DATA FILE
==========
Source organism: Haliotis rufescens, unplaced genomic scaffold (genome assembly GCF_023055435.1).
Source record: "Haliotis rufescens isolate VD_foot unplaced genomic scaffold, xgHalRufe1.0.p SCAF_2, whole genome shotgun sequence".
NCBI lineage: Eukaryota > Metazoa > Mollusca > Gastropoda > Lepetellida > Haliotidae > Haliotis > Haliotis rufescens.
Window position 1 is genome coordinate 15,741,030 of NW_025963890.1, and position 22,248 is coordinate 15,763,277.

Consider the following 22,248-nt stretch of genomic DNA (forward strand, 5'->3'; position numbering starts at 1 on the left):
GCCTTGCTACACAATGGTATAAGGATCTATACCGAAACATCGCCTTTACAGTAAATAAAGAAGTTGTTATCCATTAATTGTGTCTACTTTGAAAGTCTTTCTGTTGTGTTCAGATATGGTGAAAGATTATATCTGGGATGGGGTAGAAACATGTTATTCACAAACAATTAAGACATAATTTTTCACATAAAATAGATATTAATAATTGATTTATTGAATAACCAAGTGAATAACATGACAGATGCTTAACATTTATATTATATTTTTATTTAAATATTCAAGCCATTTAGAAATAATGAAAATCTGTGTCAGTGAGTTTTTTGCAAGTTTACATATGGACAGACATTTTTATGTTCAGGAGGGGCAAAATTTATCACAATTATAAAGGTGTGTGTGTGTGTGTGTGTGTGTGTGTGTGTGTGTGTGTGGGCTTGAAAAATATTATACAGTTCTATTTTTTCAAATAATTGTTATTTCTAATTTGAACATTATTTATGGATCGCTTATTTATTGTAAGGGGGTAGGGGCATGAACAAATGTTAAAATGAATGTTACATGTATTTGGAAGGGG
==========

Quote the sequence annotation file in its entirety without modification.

Source organism: Haliotis rufescens, unplaced genomic scaffold (genome assembly GCF_023055435.1).
Source record: "Haliotis rufescens isolate VD_foot unplaced genomic scaffold, xgHalRufe1.0.p SCAF_2, whole genome shotgun sequence".
NCBI lineage: Eukaryota > Metazoa > Mollusca > Gastropoda > Lepetellida > Haliotidae > Haliotis > Haliotis rufescens.
Window position 1 is genome coordinate 15,741,030 of NW_025963890.1, and position 22,248 is coordinate 15,763,277.

Consider the following 22,248-nt stretch of genomic DNA (forward strand, 5'->3'; position numbering starts at 1 on the left):
GCCTTGCTACACAATGGTATAAGGATCTATACCGAAACATCGCCTTTACAGTAAATAAAGAAGTTGTTATCCATTAATTGTGTCTACTTTGAAAGTCTTTCTGTTGTGTTCAGATATGGTGAAAGATTATATCTGGGATGGGGTAGAAACATGTTATTCACAAACAATTAAGACATAATTTTTCACATAAAATAGATATTAATAATTGATTTATTGAATAACCAAGTGAATAACATGACAGATGCTTAACATTTATATTATATTTTTATTTAAATATTCAAGCCATTTAGAAATAATGAAAATCTGTGTCAGTGAGTTTTTTGCAAGTTTACATATGGACAGACATTTTTATGTTCAGGAGGGGCAAAATTTATCACAATTATAAAGGTGTGTGTGTGTGTGTGTGTGTGTGTGTGTGTGTGTGTGTGGGCTTGAAAAATATTATACAGTTCTATTTTTTCAAATAATTGTTATTTCTAATTTGAACATTATTTATGGATCGCTTATTTATTGTAAGGGGGTAGGGGCATGAACAAATGTTAAAATGAATGTTACATGTATTTGGAAGGGG